CMS Updates Policies on Medicare Coverage for Skilled Care and Therapy

CMS has revised portions of the Medicare Benefit Policy Manual to implement the settlement agreement reached earlier this year in Jimmo v Sebelius. The changes clarify that coverage of skilled nursing and skilled therapy services do not “turn on the presence or absence of a beneficiary’s potential for improvement, but rather on the beneficiary’s need for skilled care.”


Before the settlement between CMS and a class of Medicare beneficiaries was reached in October 2012, a long-standing Medicare coverage policy required that beneficiaries show medical or functional improvement or restoration to receive reimbursement for skilled nursing facilities (SNFs), home health (HH), and outpatient therapy (OPT) services. The proposed settlement arose out of a class action suit filed by Medicare beneficiaries seeking declaratory, injunctive and mandamus relief against the HHS Secretary.

The settlement agreement required CMS to revise the relevant portions of the Medicare Benefit Policy Manual to clarify the coverage standards for SNF, HH, and OPT benefits when a patient has no restoration or improvement potential but when the patient needs those services. The settlement agreement did not modify, contract or expand the existing eligibility requirements for receiving Medicare coverage for post-hospital SNF care, home health services, outpatient therapy services and inpatient rehabilitative services services.

In April 2013, CMS released its plan to implement the settlement agreement, including updating the Manual  and beginning an educational outreach campaign for beneficiaries and providers.

Manual updates

The changes to the Manual were implemented by Transmittal 176, issued December 13, 2013, and effective January 7, 2014. The Manual changes emphasize that (1) no “improvement standard” is to be applied in determining Medicare coverage for maintenance claims that require skilled care; (2) better guidance is available on the role of appropriate documentation in facilitating accurate coverage determinations for claims involving skilled care; and (3) the revised Manual sections do not represent an expansion of coverage, but provide “clarifications that are intended to help ensure that claims are adjudicated accurately and appropriately in accordance with existing policy.”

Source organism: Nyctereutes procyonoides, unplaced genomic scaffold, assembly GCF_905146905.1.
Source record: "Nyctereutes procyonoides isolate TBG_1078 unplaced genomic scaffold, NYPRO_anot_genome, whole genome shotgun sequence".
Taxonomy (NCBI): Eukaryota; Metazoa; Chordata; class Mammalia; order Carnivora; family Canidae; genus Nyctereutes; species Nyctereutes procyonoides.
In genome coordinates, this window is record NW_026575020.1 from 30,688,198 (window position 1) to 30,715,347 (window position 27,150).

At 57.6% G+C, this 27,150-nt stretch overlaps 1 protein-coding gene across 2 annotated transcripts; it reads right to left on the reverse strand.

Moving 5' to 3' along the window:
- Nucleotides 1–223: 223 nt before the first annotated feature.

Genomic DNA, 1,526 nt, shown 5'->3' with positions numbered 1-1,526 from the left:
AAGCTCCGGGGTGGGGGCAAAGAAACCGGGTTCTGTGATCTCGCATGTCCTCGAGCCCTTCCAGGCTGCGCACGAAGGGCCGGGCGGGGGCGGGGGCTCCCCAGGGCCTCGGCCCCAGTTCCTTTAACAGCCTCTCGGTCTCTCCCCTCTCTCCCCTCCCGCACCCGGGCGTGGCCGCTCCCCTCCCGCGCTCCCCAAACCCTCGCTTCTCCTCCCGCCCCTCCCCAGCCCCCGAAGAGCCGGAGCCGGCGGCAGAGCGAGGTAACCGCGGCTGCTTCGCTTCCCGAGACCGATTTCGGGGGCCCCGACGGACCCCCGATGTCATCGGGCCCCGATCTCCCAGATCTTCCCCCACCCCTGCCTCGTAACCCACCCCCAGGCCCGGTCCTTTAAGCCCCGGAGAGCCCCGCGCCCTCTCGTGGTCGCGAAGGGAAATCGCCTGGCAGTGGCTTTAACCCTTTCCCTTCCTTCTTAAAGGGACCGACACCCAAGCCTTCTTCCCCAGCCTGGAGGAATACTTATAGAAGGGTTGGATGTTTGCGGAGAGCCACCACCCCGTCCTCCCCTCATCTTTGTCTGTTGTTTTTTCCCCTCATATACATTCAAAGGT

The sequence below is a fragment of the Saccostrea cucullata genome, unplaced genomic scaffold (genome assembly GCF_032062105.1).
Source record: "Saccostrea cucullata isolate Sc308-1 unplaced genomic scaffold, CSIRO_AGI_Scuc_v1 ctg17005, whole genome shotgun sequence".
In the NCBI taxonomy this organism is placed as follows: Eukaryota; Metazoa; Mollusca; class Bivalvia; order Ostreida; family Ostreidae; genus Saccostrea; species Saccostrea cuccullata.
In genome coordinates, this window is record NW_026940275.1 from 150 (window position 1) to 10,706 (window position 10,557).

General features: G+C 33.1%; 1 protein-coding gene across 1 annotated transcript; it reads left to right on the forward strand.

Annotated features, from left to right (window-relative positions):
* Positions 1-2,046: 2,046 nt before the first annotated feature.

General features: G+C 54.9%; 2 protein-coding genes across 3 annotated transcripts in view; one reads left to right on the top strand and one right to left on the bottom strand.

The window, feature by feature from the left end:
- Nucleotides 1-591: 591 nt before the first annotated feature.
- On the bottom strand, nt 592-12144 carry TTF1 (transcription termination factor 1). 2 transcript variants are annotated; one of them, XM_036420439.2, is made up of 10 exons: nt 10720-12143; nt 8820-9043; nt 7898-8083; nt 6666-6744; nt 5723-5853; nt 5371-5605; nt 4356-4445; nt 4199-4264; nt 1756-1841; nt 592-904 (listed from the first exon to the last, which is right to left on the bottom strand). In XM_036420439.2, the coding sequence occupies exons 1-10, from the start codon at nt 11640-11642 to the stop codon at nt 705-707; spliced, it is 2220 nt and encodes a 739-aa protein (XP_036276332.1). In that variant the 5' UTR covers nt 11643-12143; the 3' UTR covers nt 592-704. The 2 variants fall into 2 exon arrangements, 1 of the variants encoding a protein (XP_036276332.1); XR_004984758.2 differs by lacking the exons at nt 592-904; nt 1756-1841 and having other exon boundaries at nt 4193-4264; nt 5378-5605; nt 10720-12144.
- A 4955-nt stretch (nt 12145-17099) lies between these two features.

In effect, whether a beneficiary gets skilled nursing care or therapy services depends upon an individualized assessment of the beneficiary’s medical condition and the reasonableness and necessity of the care, treatment, care or services in question. If an assessment demonstrates that skilled care is necessary “to safely and effectively maintain the beneficiary at his or her maximum practicable level of function,” that skilled care will be covered by Medicare. If the beneficiary’s maintenance care can be fulfilled by nonskilled personnel, then skilled care would not be covered by Medicare.